Spontaneous emission can be understood from the following hand-wavy arguments. The electron in an excited state produces an electric field. This field fluctuates over time; these fluctuations drive the transitions in the electronic state. The spontaneous emission therefore arises from the effect of the electron on its environment, which in turn produces a back-action that affects the electron.

The response of the electromagnetic field to a perturbation $\mathbf{E} = E\hat{\mathbf{z}}$ (I have arbitrarily chosen polarisation in the $z$ direction) is captured by the response function: $\Gamma(t) = \langle E(t) E(0)\rangle,$ where $E(t)$ denotes the Heisenberg-picture operator. This function is central to the theory of linear response to a small perturbation. For example, if one introduces a classical electric dipole that oscillates with a time-dependent dipole moment $d(t)$, the resulting electric field at that point is given by the convolution $$\delta\langle E(t) \rangle \approx -i\int_0^t\mathrm{d}s\; d(t-s) \Gamma(s).$$

The previous paragraphs serve merely to motivate the appearance of the response function $\Gamma(t)$. In a physically realistic case where we have a quantum dipole (e.g. an atom) with two states separated by a frequency $\epsilon$, the response function determines the rate of spontaneous emission, which is proportional to the quantity: $$\gamma(t) \sim \int_0^t\mathrm{d}s\; e^{i\epsilon s} \Gamma(s).$$ Assuming that $\Gamma(s)$ decays much more rapidly than $1/\epsilon$, for times $t\gg 1/\epsilon$ we can make the Markov approximation $$\gamma(t) \to \gamma = \int_0^{\infty}\mathrm{d}s\; e^{i\epsilon s} \Gamma(s),$$ so that we effectively have a constant spontaneous emission rate over time, leading to pure exponential decay.

When does $\Gamma(s)$ decay rapidly enough so that we can make the Markov approximation? The electric field $E(t)$ contains many components (normal modes) which oscillate at different frequencies. If we make this decomposition we get a Fourier representation like $$\Gamma(t) = \int_0^\infty\mathrm{d}\omega\; e^{-i\omega t} J(\omega),$$ where the spectral density $J(\omega)$ quantifies the degree to which the field at frequency $\omega$ is perturbed by a dipole. For an atom interacting with the electromagnetic field in free space, you will normally get something like $$J(\omega) \sim \lambda \frac{\omega^3}{\omega_c^2}e^{-\omega/\omega_c}.$$ Here $\lambda$ is a small dimensionless coupling parameter, and $\omega_c$ is a large frequency cutoff on the order of $c/a_0$, where $a_0$ is the Bohr radius. From purely dimensional arguments you can see that $$\Gamma(t) \sim \frac{\lambda \omega_c^2}{(\omega_c t)^4}.$$ This tells you that $\Gamma(t)$ vanishes after times much bigger than $\tau = 1/\omega_c$. This time $\tau$ is called the memory time. Since here $\omega_c \approx 10^{18} \text{Hz}$, while the typical optical frequencies are $\epsilon \approx 10^{14} \text{Hz}$, the Markov approximation is well justified.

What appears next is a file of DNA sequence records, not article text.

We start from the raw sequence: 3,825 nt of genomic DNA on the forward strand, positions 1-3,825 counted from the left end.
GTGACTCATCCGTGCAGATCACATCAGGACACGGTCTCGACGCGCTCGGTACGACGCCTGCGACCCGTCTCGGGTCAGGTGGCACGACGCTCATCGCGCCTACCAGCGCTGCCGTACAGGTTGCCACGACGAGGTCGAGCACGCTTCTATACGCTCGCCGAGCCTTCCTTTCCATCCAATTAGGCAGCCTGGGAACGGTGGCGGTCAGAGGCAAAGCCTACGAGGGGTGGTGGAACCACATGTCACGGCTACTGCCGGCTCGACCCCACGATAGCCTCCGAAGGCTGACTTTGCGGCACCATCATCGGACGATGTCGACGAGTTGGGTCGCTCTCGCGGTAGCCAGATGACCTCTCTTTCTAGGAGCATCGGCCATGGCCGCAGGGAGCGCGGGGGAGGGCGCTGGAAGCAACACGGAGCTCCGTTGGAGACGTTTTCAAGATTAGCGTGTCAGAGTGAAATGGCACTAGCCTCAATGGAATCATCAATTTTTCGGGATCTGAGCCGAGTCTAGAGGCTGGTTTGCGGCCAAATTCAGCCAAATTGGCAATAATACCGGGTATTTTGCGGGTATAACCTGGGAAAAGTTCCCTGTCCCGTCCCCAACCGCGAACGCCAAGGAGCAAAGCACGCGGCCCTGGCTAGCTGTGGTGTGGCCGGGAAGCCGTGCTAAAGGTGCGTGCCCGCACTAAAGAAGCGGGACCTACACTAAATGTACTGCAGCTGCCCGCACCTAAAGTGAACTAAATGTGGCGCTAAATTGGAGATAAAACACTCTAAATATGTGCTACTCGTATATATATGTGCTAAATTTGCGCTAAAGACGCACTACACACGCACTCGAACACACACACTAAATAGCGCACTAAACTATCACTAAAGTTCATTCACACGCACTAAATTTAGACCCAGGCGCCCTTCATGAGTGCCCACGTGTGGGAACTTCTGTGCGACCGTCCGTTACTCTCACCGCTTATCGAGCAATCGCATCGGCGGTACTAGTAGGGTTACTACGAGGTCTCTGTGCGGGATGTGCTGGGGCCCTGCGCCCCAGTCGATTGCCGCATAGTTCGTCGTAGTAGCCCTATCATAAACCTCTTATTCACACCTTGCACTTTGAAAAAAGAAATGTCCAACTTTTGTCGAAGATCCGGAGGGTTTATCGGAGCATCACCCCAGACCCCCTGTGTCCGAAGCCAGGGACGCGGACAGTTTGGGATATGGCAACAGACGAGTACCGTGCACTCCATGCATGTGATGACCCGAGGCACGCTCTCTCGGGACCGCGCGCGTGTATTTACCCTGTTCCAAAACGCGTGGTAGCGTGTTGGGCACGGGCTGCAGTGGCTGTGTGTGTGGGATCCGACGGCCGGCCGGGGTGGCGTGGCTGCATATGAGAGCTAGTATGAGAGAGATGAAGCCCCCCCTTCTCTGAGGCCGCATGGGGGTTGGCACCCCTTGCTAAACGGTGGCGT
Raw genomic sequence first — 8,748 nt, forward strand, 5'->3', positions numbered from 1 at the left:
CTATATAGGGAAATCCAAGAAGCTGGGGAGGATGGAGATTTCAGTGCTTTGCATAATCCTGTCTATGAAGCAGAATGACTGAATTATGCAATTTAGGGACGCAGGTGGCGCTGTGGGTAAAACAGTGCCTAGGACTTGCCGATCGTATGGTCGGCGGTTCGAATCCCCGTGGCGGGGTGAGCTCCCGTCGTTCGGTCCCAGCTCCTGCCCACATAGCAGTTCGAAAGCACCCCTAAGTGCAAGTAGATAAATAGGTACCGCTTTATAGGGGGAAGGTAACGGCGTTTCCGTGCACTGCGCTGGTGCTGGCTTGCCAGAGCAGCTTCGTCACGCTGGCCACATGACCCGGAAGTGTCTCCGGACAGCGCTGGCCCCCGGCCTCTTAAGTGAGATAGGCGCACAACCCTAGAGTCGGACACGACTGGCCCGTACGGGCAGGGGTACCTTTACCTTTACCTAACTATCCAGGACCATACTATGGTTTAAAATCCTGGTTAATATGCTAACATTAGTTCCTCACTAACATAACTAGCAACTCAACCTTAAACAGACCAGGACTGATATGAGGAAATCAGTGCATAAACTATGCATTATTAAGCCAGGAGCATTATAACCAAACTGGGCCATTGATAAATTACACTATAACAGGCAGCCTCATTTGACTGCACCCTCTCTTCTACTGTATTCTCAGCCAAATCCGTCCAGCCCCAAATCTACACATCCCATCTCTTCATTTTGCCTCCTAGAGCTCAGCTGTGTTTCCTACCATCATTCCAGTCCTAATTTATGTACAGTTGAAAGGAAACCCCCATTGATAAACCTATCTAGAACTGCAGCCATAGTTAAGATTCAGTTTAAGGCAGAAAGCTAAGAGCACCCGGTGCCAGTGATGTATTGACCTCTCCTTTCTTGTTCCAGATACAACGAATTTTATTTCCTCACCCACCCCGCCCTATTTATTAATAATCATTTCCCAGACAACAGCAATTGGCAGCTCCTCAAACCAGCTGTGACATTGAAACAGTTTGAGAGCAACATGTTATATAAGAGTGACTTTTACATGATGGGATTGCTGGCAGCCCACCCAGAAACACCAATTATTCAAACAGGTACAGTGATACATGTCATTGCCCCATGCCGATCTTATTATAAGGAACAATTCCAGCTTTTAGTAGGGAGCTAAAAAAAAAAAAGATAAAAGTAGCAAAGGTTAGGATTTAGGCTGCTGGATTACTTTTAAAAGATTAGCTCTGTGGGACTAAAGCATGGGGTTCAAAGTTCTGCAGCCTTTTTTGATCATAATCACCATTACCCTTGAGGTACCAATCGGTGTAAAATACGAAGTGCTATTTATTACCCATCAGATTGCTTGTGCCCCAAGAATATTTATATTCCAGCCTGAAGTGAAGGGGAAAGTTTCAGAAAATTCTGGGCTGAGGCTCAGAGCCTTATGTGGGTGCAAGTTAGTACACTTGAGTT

The extreme example of Markovian noise (white noise) corresponds to $J(\omega) = \text{const.}$, in which case $\Gamma(t) = \delta(t)$, i.e. the bath memory time is infinitesimally small. The opposite extreme is something like a photonic crystal, where the environment has a sharp band edge at frequency $\Omega$ where $J(\omega)$ goes to zero. In that case the response function ends up something like $$\Gamma(t) = \int_0^\Omega e^{-i\omega t} J(\omega) \sim f(t) e^{-i\Omega t}$$ where $f(t)$ is some function of time. Now if $\Omega$ is comparable to $\epsilon$, you can imagine that there will be resonance effects, and there will be no smooth irreversible transfer of energy into the environment. Rather $\gamma(t)$ becomes a complicated function of time and you will see non-Markovian dynamics. If the frequency $\epsilon$ lies deep within the band-gap then there is no spontaneous emission at all, since there are simply no electromagnetic field modes to couple to, i.e. effectively $J(\omega) = 0$ in the relevant frequency range.

Hopefully these examples should convince you that the frequency scale which sets the bandwidth of perturbed modes in the environment ($\omega_c$, $\Omega$) is on the order of the inverse memory time. Thus, large bandwidths correspond to shorter memory times, i.e. more Markovian environments.

DISCLAIMER: All equations given here are based purely on memory and minimal back-of-the-envelope consistency checks. The proportionality factors and various terms which I arbitrarily deemed irrelevant are almost certainly missing.